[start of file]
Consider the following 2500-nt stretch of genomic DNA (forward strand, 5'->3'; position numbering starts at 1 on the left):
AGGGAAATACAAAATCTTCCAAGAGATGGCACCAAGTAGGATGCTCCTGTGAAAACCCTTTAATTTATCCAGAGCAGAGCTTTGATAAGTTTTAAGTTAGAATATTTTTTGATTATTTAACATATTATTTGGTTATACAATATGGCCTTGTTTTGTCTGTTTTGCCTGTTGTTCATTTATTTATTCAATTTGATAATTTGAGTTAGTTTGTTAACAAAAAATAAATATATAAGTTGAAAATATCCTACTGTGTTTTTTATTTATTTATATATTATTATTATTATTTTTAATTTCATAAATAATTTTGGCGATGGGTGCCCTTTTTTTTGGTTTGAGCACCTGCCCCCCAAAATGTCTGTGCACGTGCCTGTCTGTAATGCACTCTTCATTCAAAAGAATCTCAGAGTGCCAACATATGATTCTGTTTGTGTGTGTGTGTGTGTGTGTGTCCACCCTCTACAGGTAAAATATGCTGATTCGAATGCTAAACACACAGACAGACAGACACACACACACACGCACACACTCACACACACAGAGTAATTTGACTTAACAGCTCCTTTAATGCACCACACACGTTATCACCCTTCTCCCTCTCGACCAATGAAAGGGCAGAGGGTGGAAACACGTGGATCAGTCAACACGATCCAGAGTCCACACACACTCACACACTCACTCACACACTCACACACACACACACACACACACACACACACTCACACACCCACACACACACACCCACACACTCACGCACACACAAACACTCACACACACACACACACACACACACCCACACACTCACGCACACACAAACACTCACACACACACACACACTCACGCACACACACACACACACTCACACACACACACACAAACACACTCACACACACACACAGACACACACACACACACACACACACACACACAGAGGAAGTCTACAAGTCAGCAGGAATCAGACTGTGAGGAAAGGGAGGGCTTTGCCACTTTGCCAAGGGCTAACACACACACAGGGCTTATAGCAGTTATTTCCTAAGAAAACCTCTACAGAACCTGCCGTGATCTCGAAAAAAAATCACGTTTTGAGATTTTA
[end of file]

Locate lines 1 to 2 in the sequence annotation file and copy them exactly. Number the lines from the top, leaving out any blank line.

Consider the following 2500-nt stretch of genomic DNA (forward strand, 5'->3'; position numbering starts at 1 on the left):
AGGGAAATACAAAATCTTCCAAGAGATGGCACCAAGTAGGATGCTCCTGTGAAAACCCTTTAATTTATCCAGAGCAGAGCTTTGATAAGTTTTAAGTTAGAATATTTTTTGATTATTTAACATATTATTTGGTTATACAATATGGCCTTGTTTTGTCTGTTTTGCCTGTTGTTCATTTATTTATTCAATTTGATAATTTGAGTTAGTTTGTTAACAAAAAATAAATATATAAGTTGAAAATATCCTACTGTGTTTTTTATTTATTTATATATTATTATTATTATTTTTAATTTCATAAATAATTTTGGCGATGGGTGCCCTTTTTTTTGGTTTGAGCACCTGCCCCCCAAAATGTCTGTGCACGTGCCTGTCTGTAATGCACTCTTCATTCAAAAGAATCTCAGAGTGCCAACATATGATTCTGTTTGTGTGTGTGTGTGTGTGTGTGTCCACCCTCTACAGGTAAAATATGCTGATTCGAATGCTAAACACACAGACAGACAGACACACACACACACGCACACACTCACACACACAGAGTAATTTGACTTAACAGCTCCTTTAATGCACCACACACGTTATCACCCTTCTCCCTCTCGACCAATGAAAGGGCAGAGGGTGGAAACACGTGGATCAGTCAACACGATCCAGAGTCCACACACACTCACACACTCACTCACACACTCACACACACACACACACACACACACACACACTCACACACCCACACACACACACCCACACACTCACGCACACACAAACACTCACACACACACACACACACACACACCCACACACTCACGCACACACAAACACTCACACACACACACACACTCACGCACACACACACACACACTCACACACACACACACAAACACACTCACACACACACACAGACACACACACACACACACACACACACACACAGAGGAAGTCTACAAGTCAGCAGGAATCAGACTGTGAGGAAAGGGAGGGCTTTGCCACTTTGCCAAGGGCTAACACACACACAGGGCTTATAGCAGTTATTTCCTAAGAAAACCTCTACAGAACCTGCCGTGATCTCGAAAAAAAATCACGTTTTGAGATTTTA